Report on Mauna Loa (United States) — 8 September-14 September 2004
Smithsonian / US Geological Survey Weekly Volcanic Activity Report, 8 September-14 September 2004
Managing Editor: Gari Mayberry
Please cite this report as:
Global Volcanism Program, 2004. Report on Mauna Loa (United States). In: Mayberry, G (ed.), Weekly Volcanic Activity Report, 8 September-14 September 2004. Smithsonian Institution and US Geological Survey.
19.475°N, 155.608°W; summit elev. 4170 m
All times are local (unless otherwise noted)
HVO reported that beginning in early July 2004 an increasing number of earthquakes had been recorded beneath Mauna Loa. From week to week, the numbers fluctuated but remained well above the norm. Through the first week of September, more than 350 earthquakes were centered beneath Mauna Loa's summit caldera and the adjacent part of the southwest rift zone. Most of these earthquakes were quite deep, from 35 to 50 km below the ground surface. They were "long-period" (LP) earthquakes, which means that their signals gradually rise out of the ambient seismic background. Such a concentrated number of deep LP earthquakes from this part of Mauna Loa is unprecedented, at least in the modern earthquake catalog dating back to the 1960s. Inflation continued at the summit and as of 12 September showed no change during the increased seismic activity.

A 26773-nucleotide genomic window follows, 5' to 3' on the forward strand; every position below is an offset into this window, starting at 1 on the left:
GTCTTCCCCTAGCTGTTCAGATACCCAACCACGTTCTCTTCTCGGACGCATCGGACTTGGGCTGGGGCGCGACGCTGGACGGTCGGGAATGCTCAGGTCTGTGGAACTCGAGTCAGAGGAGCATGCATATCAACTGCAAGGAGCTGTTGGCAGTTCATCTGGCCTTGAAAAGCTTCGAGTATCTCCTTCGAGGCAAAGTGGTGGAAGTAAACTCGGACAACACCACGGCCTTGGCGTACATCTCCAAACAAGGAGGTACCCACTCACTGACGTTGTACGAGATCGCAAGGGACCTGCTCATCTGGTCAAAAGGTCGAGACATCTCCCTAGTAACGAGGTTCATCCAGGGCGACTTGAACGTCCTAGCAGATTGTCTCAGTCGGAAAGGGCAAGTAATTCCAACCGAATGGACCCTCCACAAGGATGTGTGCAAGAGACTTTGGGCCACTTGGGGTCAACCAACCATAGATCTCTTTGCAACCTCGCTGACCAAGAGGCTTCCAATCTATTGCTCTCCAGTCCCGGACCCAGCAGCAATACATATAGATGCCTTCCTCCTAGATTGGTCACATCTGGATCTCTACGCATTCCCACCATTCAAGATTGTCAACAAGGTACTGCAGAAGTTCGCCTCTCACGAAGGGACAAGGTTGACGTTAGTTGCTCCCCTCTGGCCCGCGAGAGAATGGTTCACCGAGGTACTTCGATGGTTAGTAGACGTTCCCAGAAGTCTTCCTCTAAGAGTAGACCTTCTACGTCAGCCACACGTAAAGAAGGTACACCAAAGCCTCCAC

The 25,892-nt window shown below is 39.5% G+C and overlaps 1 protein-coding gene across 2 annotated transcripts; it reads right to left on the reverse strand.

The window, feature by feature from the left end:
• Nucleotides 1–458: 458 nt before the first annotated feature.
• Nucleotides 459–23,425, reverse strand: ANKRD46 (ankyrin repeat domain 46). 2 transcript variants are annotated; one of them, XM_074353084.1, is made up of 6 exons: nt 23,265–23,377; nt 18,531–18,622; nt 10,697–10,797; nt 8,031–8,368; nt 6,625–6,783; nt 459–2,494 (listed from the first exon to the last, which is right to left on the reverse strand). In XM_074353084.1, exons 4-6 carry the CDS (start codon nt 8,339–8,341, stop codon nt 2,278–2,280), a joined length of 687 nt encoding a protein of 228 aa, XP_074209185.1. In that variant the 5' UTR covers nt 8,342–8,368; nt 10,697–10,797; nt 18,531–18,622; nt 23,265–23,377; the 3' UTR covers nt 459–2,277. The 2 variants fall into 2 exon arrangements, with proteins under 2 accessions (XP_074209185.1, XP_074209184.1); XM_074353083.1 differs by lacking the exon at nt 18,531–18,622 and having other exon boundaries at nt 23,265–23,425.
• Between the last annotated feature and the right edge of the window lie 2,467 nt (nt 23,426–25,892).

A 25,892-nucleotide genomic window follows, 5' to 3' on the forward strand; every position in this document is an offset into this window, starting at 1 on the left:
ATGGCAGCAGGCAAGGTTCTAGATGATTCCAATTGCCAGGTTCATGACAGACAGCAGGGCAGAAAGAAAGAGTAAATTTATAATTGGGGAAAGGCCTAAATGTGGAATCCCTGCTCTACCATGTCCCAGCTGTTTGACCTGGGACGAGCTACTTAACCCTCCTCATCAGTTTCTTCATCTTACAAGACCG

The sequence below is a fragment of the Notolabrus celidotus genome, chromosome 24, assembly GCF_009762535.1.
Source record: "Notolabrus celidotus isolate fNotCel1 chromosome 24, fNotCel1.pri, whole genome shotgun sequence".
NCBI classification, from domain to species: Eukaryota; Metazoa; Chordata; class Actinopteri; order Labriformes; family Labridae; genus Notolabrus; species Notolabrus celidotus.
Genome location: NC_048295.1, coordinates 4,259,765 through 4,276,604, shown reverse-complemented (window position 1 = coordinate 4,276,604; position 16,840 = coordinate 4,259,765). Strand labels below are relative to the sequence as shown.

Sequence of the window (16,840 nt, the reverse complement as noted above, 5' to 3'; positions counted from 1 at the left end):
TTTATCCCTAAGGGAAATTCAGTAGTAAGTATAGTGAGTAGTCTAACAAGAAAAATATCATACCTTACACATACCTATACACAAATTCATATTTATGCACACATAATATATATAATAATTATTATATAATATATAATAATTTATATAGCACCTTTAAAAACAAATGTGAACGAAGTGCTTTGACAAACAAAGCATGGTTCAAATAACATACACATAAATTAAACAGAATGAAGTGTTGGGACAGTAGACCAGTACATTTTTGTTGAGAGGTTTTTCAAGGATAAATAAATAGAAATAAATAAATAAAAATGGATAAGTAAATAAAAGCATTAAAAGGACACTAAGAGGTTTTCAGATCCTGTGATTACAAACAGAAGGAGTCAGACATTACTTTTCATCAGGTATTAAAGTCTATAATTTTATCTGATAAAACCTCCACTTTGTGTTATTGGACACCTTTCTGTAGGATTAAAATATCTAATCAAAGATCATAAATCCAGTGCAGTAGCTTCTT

Geologic Background. Massive Mauna Loa shield volcano rises almost 9 km above the sea floor to form the world's largest active volcano. Flank eruptions are predominately from the lengthy NE and SW rift zones, and the summit is cut by the Mokuaweoweo caldera, which sits within an older and larger 6 x 8 km caldera. Two of the youngest large debris avalanches documented in Hawaii traveled nearly 100 km from Mauna Loa; the second of the Alika avalanches was emplaced about 105,000 years ago (Moore et al. 1989). Almost 90% of the surface of the basaltic shield volcano is covered by lavas less than 4000 years old (Lockwood and Lipman, 1987). During a 750-year eruptive period beginning about 1500 years ago, a series of voluminous overflows from a summit lava lake covered about one fourth of the volcano's surface. The ensuing 750-year period, from shortly after the formation of Mokuaweoweo caldera until the present, saw an additional quarter of the volcano covered with lava flows predominately from summit and NW rift zone vents.